Sunday, December 4, 2011

Emperor Qin Shi Huang and his Terra Cotta Army

      For last few years I am coming across the term 
Terra Cotta Army " frequently in many dailies and websites. It made me curious over time and I start to read about this. During my search of information the thing that I found more interesting about these terra cotta army was its founder king Qin Shi Huang and his crazy psychology about life. So ? lets jump......

             “Terra Cotta Army ", is a collection of terracotta sculptures depicting the armies of Qin Shi Huang, the first Emperor of China. It is a form of funerary art buried with the emperor in 210-209 BC and whose purpose was to defend him in the afterlife. The figures, dating from 3rd century BC, were discovered in 1974 by some local farmers in Lintong District, Xi'an, Shaanxi province, near the Mausoleum of the First Qin Emperor. The figures vary in height according to their roles, with the tallest being the generals. The figures include 8,000 soldiers, 130 chariots with 520 horses and 150 cavalry horses. Other terracotta non-military figures such as officials, acrobats, strongmen and musicians were also found while all figures are life-sized, and each has a unique face and details. The Terra Cotta Army was designated a UNESCO World Heritage site in 1987.

The “Terra Cotta Army " was a gigantic project of Emperor Qin Shi Huang who was well-known for his contributions to the modern state and also notorious for sacrificing the lives of thousands of laborers to fulfill his silly visionary projects.

Qin Shi Huang became the first Emperor of the state of Qin at the age of thirteen, by the time he was thirty-eight he conquered the six neighboring states to unify China for the first time. After unifying China, he and his adviser Li Si passed a series of major economic and political reforms. To synthesize seven separate states into one nation, he standardized a common script and established uniform measurement and monetary systems. For effective government, he codified a legal system and replaced hereditary rulers with a centrally appointed administrative system. To improve industrial productivity he encouraged agricultural reforms and constructed many roads. And in an effort to limit the inroads of barbarian tribes, he undertook gigantic projects, including the first version of the Great Wall of China, and and prepared for his own death by constructing a 20-square-mile (50-square-km) funerary compound, guarded by a life-sized Terracotta Army, all at the expense of numerous lives.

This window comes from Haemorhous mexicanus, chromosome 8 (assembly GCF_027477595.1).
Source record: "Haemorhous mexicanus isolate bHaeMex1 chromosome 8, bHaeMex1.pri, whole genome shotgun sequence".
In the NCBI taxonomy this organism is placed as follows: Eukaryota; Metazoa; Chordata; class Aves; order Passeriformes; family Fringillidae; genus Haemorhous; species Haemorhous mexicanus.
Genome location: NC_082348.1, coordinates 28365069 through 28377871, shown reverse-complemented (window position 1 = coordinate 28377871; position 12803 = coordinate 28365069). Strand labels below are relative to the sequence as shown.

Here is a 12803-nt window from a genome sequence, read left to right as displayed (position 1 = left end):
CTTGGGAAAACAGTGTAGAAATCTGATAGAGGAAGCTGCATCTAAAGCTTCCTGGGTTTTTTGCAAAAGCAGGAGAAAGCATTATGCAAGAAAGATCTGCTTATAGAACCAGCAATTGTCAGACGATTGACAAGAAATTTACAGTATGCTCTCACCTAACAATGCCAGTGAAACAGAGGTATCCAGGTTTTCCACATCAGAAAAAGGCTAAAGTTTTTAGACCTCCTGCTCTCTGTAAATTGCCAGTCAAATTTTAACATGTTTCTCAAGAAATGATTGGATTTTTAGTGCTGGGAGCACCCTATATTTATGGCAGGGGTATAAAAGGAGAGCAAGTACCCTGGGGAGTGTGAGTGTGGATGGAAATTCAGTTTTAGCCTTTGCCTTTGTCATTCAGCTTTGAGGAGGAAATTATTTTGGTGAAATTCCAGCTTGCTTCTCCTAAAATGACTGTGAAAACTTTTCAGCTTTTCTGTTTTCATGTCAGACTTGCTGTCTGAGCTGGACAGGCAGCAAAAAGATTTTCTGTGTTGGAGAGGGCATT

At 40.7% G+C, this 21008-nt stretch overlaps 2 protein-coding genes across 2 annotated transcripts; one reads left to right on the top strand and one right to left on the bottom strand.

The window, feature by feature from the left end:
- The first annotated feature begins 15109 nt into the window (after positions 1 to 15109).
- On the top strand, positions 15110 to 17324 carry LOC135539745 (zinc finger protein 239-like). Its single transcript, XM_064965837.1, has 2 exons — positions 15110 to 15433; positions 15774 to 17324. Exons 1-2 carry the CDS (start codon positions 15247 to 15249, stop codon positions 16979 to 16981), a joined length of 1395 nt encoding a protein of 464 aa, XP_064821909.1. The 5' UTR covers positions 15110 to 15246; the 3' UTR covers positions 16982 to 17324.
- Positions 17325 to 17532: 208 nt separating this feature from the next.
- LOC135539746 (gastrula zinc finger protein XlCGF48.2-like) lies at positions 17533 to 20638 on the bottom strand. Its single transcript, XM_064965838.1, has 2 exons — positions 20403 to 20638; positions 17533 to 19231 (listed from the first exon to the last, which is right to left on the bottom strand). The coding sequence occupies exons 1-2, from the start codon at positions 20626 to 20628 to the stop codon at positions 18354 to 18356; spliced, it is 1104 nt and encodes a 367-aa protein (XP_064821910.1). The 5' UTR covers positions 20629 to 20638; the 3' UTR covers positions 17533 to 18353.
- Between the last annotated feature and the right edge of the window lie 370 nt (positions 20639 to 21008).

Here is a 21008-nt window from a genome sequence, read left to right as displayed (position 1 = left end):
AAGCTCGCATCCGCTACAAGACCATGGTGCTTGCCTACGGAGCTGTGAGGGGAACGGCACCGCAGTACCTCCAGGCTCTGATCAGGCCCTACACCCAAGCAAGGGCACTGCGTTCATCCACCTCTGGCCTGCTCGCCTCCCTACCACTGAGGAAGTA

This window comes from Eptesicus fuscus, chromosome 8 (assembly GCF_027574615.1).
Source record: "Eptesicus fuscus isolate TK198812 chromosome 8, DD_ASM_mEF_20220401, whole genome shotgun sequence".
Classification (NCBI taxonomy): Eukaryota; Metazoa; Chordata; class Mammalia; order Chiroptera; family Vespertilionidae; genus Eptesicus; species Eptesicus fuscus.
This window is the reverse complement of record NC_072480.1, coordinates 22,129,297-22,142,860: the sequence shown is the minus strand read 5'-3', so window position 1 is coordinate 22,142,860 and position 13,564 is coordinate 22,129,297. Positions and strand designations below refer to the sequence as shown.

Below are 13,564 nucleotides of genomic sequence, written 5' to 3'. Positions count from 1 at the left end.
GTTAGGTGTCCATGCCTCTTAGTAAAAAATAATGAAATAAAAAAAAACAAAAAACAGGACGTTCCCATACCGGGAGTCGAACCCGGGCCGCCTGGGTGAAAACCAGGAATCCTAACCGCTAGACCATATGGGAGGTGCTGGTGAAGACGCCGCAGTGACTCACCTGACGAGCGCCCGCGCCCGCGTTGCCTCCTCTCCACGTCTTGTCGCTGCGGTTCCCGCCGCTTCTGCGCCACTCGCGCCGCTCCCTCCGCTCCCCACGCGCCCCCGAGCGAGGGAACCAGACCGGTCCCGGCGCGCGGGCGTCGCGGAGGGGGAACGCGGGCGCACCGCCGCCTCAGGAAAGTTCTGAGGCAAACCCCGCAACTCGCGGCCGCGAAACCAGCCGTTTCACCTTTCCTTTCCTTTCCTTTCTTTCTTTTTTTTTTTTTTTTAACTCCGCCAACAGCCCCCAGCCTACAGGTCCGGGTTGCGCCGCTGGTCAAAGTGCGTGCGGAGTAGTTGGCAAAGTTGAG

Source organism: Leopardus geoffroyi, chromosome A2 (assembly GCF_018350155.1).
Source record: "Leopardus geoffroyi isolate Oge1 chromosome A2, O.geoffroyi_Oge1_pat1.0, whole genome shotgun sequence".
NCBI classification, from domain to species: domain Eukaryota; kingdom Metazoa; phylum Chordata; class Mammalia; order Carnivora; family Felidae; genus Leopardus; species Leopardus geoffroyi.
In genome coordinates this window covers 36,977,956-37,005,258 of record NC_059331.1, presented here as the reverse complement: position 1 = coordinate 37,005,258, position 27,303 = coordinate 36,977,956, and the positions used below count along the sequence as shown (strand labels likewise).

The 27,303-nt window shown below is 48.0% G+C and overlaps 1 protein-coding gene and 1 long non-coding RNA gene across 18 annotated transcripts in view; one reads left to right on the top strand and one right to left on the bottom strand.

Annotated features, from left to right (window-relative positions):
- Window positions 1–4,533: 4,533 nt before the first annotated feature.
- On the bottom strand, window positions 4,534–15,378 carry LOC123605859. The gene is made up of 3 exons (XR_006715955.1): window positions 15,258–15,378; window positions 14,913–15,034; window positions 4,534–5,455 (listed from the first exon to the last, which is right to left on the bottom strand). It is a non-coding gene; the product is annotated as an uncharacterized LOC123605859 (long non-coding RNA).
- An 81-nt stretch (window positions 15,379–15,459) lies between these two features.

Beginning in 213 BC, at the instigation of Li Si and to avoid scholars' comparisons of his reign with the past, Qin Shi Huang ordered most existing books to be burned with the exception of those on astrology, agriculture, medicine, divination, and the history of the State of Qin. Owning the Book of Songs or the Classic of History was to be punished especially severely. According to the later Records of the Grand Historian, the following year Qin Shi Huang had some 460 scholars buried alive for owning the forbidden books.